Yet another of these ranked listings of world universities has put those from Spain way down the list. This latest ranking, from the Times Higher Education website, has the University of Barcelona as the first Spanish educational institution to appear - in 142nd position. Ahead of Spain, apart from the UK, France and Germany are other Western European countries such as Switzerland, The Netherlands, Sweden, Ireland, Belgium, Finland, and Austria. Still, it could be worse. The Shanghai world university ratings put the first Spanish university (Madrid's Universidad Autonoma) in a dismal 201st on the list. In this ranking Spain doesn't lead the Spanish speaking world, both Mexico and Argentina have higher ranked institutions.
So does it matter? The immediate instinctive response is to say of course it should, a developed European country with 46 million inhabitants could reasonably expect to have at least one well regarded university. I ask the question of whether it matters partly because it doesn't seem to matter much to the Spanish. There are some who bemoan the lack of research investment, or the general lack of facilities in higher education in Spain, but not many. Education hardly seems to feature in the national political debate, and I'm not just talking about university education. A country where 30% of pupils have been abandoning education at the first possible opportunity should have something to worry about, but how much do you hear about this? It's far easier, especially if you live where I do, to find someone who thinks that the only educational problem the country has is to do with the language of instruction used in Cataluña.
I took a look at some of the responses to the Times rankings in both Público and Meneame. It's a bit depressing to read the comments. The worst case response is that which opts for the hyper-sensitive and defensive line that it's all part of the Great Anglo-Saxon Conspiracy. According to this theory of the world, any ranking of any kind which fails to put Spain in a high position is using a secret weighting factor devised by those evil anglo-saxons to specifically exclude the Spanish from the higher positions. Other commenters seem to think it just doesn't matter because Spain continues to produce substantial quantities of well educated graduates and doesn't go in for the elitist selection policies applied in other countries.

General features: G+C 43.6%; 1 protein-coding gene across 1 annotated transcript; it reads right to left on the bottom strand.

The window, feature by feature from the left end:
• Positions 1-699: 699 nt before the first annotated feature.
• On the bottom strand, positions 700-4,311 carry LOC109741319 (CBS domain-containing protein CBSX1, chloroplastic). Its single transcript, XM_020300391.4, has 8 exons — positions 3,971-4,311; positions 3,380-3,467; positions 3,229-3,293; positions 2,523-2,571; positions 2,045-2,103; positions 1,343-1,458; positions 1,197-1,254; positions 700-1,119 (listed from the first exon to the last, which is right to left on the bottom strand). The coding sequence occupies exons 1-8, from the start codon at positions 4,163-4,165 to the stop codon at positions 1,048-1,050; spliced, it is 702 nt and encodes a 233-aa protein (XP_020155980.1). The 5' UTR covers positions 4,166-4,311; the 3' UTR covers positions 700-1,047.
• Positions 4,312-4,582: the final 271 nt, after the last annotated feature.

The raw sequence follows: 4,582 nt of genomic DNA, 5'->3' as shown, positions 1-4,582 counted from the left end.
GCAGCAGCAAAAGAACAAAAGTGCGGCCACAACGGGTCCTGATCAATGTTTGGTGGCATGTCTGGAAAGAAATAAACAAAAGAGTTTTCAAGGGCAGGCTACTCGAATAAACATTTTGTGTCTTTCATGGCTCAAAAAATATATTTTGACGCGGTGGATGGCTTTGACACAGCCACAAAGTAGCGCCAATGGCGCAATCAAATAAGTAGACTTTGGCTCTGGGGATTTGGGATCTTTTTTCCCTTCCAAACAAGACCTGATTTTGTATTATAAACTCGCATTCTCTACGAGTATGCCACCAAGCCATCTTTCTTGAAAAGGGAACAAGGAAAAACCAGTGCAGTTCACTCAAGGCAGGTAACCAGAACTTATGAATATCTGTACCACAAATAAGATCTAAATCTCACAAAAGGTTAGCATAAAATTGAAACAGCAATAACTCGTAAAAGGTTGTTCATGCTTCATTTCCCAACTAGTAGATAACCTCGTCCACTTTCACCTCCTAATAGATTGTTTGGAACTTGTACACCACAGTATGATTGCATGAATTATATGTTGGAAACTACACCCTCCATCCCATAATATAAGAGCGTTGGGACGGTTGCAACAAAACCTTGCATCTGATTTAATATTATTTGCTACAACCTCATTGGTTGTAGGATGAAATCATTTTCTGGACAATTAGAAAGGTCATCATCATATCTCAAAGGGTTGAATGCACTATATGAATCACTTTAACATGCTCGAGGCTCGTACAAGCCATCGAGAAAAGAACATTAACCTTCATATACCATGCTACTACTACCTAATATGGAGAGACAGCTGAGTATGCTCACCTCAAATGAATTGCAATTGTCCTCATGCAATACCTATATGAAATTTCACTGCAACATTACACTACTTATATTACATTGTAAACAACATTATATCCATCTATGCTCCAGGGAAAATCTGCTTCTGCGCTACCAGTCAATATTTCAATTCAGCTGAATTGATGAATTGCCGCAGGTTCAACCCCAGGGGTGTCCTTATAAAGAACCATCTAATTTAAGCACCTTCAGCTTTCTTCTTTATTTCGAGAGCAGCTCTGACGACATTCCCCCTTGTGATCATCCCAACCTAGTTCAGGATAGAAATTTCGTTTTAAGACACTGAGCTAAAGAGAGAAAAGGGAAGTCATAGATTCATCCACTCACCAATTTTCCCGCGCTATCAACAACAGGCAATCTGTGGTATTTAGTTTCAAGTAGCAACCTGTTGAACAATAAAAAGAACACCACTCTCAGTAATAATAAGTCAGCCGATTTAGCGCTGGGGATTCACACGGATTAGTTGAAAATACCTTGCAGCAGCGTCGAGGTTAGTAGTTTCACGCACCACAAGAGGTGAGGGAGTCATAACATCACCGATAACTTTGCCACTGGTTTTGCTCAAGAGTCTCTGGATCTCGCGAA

I have some sympathy with the last argument, but only some. The problem is that it converts the idea of higher education into that of universities being a variety of graduate factory. The missing factor with this argument, apart from the production line vision of what a university is for, is that universities are not just supposed to be about teaching. I've only ever been to Cambridge University as a tourist and there is much I dislike about the elitism of the UK's top universities. But I have to see the other side of the coin, I've been making a decent living for much of the last 20 years out of a software application which is a fairly direct descendant of work that was done at Cambridge. It's in innovation where Spain's universities really seem to be absent.
Everything has to be put into context, having Silicon Valley doesn't make a single significant difference to the daily lives of many people in the US, and the UK's possession of some very highly rated universities doesn't mean that it has any sort of stable economic model to offer a future for its graduates. But having a policy that encourages and promotes academic innovation has to have some sort of knock on effect for the rest of society. Spain doesn't have an economic model that values education despite the often extraordinary importance which is attached to academic qualifications as opposed to professional experience. That is a fundamental problem for times when economies that can't create employment for the future are going to end up adding more and more unwilling additions to the ranks of the insecure and badly paid.